Sometimes the Scriptures trip us up. We’re walking along the biblical road, as it were, and our foot catches in a pothole. There’s a gap in the narrative. So we pause, we look, we ponder. We note what’s missing and wonder what it might mean. What the Bible does not say becomes just as fascinating as what it does say.

torahscrollThere’s such a gap in the creation account. Six times we read that “there was evening and there was morning, the _______ day.” The first day, the second day, and so forth. Genesis 1 has a predictable pattern; it’s a smooth road to walk. Until we get to the end. There our foot catches in a pothole. We read that God finished all his work on the seventh day, that he rested on this Sabbath day. But never does it say “there was evening, and there was morning, the seventh day.” It’s like there’s a missing verse in the creation account. Why? It’s as if this day never ended. It’s waiting for something—or someone—to bring it to a close.

In many ways, the story of Christ is mysteriously hidden in the opening chapters of the Bible. He is the word by whom the heavens and earth were made; the light of the world; the true image of the invisible God; and so forth. He is also the one who finally can say, “there was evening, and there was morning, the seventh day.” Jesus brings this first Sabbath to a close when he rests within the tomb on the Sabbath day. He has done the work of recreation, the work of saving us. Having worked himself to death, he rests from his labors on the Sabbath. When Jesus rises again, that old seventh day is over. Indeed, the old creation has come to an end. When the Creator emerges from the tomb after his Sabbath rest, he ushers in the eighth day. It is the first day of the new creation in Christ. And it is a day with no evening, for this day shall never end. The sun never sets on the new creation in Christ, for there is no darkness, only light in the Lord. In his Genesis Lectures, Luther remarks on this,

“In an allegorical sense the eighth day signifies the future life; for Christ rested in the sepulcher on the Sabbath, that is, during the entire seventh day, but rose again on the day which follows the Sabbath, which is the eighth day and the beginning of a new week, and after it no other day is counted. For through His death Christ brought to a close the weeks of time and on the eighth day entered into a different kind of life, in which days are no longer counted but there is one eternal day without the alternations of night. (AE 3:141)

The Old Testament had already foreshadowed this eighth day salvation we have in Christ. On the ark, there were only eight people. After the flood, these eight disembark into a kind of new creation. God had rewound the world, as it were, to Genesis 1 again, where waters covered the surface of the earth. When the earth is dry again, Noah and seven others step into this purged creation as the human nucleus of a new world. St. Peter tells us that the flood was an image of baptism (1 Peter 3:20), whereby we are saved. In baptism we enter the ark of Christ’s body through the door in his side, hollowed out by a Roman spear. In Christ, we become part of the group of eight on the ark. The eight does not increase to nine or ten but swells to contain us all. God recreates us in this saving flood of baptism. We enter the new creation in Christ.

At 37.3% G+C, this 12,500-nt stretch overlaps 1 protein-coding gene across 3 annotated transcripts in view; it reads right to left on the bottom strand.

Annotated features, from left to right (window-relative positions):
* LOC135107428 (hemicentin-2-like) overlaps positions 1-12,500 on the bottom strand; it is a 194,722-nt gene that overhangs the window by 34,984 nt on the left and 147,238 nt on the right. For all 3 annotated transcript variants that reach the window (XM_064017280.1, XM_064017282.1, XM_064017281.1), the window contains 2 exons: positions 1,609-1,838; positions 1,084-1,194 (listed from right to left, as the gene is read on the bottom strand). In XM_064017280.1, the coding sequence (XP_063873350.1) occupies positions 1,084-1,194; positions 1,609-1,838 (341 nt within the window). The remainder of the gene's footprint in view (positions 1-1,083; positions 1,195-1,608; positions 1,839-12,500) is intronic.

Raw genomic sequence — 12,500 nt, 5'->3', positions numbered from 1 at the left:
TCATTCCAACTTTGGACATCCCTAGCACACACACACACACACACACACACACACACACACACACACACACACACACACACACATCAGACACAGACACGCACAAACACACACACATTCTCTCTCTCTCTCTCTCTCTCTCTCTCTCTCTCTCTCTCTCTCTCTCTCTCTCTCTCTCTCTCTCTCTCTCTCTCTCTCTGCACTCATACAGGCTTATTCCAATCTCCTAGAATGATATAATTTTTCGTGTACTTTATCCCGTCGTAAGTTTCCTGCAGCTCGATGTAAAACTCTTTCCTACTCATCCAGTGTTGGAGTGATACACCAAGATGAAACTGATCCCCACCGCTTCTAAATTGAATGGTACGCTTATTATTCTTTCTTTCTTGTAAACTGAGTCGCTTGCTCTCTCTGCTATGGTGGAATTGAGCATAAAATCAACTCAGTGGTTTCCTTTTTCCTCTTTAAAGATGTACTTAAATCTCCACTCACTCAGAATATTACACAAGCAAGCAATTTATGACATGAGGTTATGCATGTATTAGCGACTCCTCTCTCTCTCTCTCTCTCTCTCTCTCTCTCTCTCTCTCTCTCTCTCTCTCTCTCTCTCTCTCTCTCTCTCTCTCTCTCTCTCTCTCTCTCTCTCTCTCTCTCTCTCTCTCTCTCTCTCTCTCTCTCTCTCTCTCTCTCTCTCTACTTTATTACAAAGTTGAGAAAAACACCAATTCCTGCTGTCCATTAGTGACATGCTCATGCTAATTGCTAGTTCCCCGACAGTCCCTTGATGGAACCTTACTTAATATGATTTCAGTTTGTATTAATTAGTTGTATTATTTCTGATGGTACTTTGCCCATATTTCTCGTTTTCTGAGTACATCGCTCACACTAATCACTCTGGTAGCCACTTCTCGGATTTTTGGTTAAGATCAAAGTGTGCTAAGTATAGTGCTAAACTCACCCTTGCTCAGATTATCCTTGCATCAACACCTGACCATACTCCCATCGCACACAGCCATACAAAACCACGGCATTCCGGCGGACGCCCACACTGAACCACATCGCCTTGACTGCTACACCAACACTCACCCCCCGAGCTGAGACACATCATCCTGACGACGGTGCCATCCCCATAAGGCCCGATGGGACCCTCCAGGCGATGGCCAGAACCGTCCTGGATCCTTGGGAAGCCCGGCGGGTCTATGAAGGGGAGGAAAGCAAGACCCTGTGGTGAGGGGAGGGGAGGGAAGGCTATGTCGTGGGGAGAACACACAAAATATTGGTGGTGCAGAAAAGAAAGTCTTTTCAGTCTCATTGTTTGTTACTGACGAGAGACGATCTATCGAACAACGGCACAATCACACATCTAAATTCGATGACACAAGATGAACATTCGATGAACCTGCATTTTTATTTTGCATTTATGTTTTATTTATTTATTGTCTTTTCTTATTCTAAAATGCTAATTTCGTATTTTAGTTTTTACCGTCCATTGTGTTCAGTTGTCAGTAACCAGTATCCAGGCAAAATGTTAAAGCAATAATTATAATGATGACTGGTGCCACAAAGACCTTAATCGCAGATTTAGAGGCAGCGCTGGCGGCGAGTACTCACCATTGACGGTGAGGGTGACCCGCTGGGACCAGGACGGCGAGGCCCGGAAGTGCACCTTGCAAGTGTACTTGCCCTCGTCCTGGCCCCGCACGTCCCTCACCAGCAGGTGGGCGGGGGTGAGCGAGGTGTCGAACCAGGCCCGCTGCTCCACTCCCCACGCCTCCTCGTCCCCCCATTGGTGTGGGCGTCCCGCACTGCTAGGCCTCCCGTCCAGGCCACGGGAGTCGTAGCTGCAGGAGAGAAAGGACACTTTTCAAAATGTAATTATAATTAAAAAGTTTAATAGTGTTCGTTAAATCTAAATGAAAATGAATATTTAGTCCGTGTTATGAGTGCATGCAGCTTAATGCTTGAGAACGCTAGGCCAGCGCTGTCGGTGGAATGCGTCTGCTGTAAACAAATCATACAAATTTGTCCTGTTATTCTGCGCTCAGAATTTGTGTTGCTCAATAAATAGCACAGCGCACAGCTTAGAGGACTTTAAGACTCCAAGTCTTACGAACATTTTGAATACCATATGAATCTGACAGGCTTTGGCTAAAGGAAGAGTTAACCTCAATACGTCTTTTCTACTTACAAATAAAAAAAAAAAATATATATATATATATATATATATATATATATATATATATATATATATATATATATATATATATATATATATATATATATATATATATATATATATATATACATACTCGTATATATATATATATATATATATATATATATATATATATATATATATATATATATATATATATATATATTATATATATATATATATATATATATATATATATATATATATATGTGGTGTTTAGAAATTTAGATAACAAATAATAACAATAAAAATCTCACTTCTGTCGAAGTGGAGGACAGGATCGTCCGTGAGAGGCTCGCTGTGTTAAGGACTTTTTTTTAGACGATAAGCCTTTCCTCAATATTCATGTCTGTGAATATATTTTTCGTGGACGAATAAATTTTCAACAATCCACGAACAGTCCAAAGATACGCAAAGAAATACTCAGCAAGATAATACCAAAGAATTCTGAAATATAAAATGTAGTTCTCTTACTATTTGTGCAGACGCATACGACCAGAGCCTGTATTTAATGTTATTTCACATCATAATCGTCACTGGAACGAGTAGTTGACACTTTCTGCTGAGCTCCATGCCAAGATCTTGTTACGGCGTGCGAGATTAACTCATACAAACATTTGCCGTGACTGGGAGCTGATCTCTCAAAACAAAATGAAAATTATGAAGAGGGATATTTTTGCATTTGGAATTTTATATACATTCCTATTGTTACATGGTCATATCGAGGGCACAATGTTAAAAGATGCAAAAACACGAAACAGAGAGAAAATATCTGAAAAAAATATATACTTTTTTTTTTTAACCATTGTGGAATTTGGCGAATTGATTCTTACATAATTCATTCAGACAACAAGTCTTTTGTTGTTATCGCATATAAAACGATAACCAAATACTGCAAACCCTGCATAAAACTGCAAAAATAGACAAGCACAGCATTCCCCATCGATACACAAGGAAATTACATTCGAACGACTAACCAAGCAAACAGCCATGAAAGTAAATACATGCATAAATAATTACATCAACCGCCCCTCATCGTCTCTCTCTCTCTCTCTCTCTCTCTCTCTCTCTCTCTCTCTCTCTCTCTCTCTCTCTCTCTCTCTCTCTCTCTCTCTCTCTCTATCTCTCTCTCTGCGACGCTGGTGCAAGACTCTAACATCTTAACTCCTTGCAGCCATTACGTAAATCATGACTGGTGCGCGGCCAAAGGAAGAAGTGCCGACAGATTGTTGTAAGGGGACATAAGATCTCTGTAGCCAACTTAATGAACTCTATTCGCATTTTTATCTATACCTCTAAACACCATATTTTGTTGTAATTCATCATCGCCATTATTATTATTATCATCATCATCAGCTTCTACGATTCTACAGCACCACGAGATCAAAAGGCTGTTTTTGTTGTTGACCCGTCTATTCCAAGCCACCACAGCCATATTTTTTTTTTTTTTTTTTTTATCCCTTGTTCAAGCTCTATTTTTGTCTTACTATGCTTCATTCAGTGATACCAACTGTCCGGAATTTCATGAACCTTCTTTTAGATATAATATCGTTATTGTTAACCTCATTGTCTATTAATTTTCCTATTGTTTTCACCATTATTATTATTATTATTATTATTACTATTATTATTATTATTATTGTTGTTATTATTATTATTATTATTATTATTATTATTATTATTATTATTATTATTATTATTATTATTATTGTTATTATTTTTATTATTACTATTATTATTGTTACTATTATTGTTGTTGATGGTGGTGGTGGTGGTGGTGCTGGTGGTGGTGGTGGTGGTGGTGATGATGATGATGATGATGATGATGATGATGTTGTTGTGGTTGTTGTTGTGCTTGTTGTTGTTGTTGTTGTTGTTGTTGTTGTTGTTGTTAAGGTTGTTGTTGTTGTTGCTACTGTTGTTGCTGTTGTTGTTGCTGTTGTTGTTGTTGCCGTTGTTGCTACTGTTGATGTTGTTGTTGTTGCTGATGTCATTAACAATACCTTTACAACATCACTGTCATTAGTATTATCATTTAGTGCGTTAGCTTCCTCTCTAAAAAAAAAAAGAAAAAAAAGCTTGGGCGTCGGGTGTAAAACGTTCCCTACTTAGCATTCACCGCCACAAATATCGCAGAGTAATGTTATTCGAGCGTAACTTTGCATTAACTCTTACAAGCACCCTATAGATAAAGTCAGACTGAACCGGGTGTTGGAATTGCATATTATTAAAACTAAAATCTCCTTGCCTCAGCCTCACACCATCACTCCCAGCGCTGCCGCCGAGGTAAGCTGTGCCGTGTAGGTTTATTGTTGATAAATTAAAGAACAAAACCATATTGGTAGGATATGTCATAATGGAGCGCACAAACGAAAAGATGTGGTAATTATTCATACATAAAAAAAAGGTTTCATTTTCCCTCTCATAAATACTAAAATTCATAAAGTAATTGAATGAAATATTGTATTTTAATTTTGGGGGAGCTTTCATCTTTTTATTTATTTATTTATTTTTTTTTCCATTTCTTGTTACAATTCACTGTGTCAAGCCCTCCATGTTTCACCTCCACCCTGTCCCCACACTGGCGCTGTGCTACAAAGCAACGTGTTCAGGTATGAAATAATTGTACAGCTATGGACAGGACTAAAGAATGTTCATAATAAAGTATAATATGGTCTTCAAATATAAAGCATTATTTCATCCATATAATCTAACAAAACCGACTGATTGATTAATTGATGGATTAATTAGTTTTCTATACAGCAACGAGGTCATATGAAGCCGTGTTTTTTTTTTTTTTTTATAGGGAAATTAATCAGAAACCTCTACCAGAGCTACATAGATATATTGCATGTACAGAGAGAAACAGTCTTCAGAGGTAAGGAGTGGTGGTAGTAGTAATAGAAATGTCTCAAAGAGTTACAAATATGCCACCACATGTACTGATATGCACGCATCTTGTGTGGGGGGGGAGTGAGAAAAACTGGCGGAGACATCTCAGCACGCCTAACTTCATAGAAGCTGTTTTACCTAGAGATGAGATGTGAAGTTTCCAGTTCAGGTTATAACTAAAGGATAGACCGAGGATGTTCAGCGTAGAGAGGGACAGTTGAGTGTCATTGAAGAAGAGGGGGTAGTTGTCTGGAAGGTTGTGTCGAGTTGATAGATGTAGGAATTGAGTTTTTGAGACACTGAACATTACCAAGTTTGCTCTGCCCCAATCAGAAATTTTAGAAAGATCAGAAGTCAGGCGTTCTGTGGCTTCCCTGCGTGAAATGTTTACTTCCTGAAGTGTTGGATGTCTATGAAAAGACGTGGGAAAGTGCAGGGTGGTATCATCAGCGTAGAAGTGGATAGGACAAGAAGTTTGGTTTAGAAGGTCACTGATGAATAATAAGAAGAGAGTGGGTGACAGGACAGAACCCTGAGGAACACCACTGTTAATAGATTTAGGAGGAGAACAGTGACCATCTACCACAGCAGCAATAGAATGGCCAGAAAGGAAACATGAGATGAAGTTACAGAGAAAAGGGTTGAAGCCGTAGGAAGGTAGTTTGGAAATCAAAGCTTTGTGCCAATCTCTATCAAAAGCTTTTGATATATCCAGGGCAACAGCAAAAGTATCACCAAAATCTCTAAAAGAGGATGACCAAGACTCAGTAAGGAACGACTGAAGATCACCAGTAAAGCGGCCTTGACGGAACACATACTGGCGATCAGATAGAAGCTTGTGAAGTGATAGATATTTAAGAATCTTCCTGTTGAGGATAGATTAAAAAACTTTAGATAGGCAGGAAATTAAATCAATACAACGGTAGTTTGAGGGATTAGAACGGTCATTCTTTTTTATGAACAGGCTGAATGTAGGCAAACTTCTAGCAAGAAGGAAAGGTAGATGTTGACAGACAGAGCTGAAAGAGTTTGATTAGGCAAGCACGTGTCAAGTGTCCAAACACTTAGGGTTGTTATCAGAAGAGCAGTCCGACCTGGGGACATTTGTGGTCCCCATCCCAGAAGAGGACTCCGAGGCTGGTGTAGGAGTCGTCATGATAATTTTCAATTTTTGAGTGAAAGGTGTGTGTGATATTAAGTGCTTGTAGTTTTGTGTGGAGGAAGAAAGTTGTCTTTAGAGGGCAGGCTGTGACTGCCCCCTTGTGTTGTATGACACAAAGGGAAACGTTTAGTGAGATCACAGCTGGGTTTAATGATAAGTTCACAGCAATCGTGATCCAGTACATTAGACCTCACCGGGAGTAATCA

Similarly, in the Old Testament, infant boys were circumcised on the eighth day of the lives. This was a preview of the true and full circumcision that was to come in Christ. In Jesus, all of us are “circumcised with a circumcision made without hands, by putting off the body of flesh, by the circumcision of Christ, having been buried with him in baptism, in which you were also raised with him through faith in the powerful working of God, who raised him from the dead,” (Col 2:11-12). We were circumcised with Christ in baptism. Not just a tiny bit of flesh—the foreskin—was cut away, but the entire person has been circumcised away by those cutting waters. In baptism we are buried and resurrected with Christ. We rest with him on the seventh day. And we rise with him on the eighth day as new creatures who enter an eternal day. Yes, we await the resurrection of our bodies, but by baptismal participation in the resurrected body of Jesus, we already have the down payment of our own resurrection. And, as Luther says, on the day our bodies are raised, we shall be “perfectly circumcised, in order that we may be free of every sin of the world,” (AE 3:141).

On Easter, Jesus finally finished writing Genesis 1-2. He stepped out of the tomb, took pen in hand, and wrote on the Torah scroll, “And there was evening, and there was morning, the seventh day.” He began the eighth day, after which there is no other. It is the everlasting day of an everlasting kingdom which we enter on the ark of baptism, circumcised into Jesus, made new and whole in him who accomplished a re-genesis of the world for us.

Follow me on Twitter @birdchadlouis
Check out my podcast: 40 Minutes in the OT
You may also “like” my Facebook writings page

christ alone cover

What we need in our fragmented world, full of hurting people, is the love of Jesus Christ, who InfantPriestfrontcoverwelcomes home sinners with a grace that knows no bounds. My book Christ Alone: Meditations and Sermons, is packed with reflections that go that extra mile of grace. Again and again, they present the Christ who is crucified and risen for you. Please take a moment to check it out here. You may also be interested in my collections of hymns and poetry entitled, The Infant Priest, which you can purchase here. Both books are also available on Amazon, as is my booklet Why Lutherans Sing What They Sing (also on Kindle). Thank you for your prayers and support!

“One Little Word Can Fell Him”

amightyfortress‎”One little word can fell him.” What’s that word?

Today, as many Lutheran congregations celebrated the Reformation, they sang Luther’s hymn, “A Mighty Fortress Is Our God,” which famously declares that “one little word” can bring down the devil. What is that word? In at least one of his writings, Martin Luther refers to his own hymn and reveals that the word he had in mind was “liar.”

Speaking of one of the books his opponent had written against him, Luther says, “For all such books, even if there were as many as thousands of them written every day and every hour…, are very easily refuted with the single word, ‘Devil, you lie,’ just as that haughty beggar Dr. Luther sings so proudly and boldly in those words of his hymn, ‘One little word shall fell him.'”
Against Hanswurst (AE 41:185-186).

For Jesus, the Truth, the Word made Flesh, is always victorious over the spirit who is the Lie.